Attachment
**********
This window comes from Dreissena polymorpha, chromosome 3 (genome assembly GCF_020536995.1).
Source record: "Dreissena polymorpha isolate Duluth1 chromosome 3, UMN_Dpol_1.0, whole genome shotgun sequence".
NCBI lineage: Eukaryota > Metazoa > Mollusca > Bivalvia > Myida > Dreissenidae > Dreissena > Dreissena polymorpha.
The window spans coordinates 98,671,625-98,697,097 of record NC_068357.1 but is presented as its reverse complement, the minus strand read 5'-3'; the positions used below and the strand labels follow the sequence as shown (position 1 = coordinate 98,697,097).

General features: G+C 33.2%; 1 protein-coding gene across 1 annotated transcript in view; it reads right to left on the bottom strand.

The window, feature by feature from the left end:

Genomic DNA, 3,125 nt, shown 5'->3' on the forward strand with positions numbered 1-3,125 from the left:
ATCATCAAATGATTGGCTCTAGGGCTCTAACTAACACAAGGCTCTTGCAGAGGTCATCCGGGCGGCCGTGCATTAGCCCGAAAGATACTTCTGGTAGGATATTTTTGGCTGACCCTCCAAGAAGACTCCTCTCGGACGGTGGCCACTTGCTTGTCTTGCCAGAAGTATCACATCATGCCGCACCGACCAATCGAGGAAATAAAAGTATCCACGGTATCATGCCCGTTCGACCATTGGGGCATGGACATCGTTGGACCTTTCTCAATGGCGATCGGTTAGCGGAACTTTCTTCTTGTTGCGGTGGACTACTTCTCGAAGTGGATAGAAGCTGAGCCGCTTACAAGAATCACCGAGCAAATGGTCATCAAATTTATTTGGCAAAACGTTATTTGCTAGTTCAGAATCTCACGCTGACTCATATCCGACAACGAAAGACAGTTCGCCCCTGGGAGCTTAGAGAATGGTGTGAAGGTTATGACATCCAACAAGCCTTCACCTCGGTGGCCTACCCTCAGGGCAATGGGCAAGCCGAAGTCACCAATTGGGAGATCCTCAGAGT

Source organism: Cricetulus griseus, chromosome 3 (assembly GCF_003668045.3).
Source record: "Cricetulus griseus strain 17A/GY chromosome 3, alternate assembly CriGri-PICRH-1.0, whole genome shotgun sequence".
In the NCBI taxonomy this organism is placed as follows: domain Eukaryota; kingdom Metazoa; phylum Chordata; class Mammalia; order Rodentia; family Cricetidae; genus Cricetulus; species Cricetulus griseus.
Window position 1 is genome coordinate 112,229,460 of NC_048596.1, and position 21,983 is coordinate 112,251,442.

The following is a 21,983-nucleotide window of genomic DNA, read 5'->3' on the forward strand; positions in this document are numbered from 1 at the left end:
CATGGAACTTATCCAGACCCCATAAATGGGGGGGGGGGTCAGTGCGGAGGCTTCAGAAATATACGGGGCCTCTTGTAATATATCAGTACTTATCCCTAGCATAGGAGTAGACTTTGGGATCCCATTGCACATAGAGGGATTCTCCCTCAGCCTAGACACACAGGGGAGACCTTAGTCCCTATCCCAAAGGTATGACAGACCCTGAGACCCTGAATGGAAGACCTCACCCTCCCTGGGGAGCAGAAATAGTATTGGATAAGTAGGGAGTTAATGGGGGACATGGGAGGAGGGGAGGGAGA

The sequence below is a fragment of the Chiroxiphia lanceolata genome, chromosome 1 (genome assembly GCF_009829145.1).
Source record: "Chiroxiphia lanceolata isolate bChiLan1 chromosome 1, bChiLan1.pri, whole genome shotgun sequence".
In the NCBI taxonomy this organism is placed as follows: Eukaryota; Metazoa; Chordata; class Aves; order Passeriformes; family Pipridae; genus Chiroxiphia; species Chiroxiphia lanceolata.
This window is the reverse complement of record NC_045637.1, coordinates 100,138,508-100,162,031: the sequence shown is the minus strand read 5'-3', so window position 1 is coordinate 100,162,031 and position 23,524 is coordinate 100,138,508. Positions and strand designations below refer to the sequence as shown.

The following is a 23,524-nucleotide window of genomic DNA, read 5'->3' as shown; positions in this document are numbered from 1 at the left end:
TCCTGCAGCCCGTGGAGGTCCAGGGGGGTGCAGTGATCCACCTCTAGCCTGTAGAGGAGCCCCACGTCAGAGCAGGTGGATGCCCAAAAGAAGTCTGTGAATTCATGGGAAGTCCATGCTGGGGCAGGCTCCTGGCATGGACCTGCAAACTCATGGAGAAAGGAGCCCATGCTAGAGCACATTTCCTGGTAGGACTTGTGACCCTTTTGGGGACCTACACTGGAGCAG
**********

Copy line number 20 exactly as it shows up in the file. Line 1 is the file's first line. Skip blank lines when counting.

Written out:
TCCTGCAGCCCGTGGAGGTCCAGGGGGGTGCAGTGATCCACCTCTAGCCTGTAGAGGAGCCCCACGTCAGAGCAGGTGGATGCCCAAAAGAAGTCTGTGAATTCATGGGAAGTCCATGCTGGGGCAGGCTCCTGGCATGGACCTGCAAACTCATGGAGAAAGGAGCCCATGCTAGAGCACATTTCCTGGTAGGACTTGTGACCCTTTTGGGGACCTACACTGGAGCAG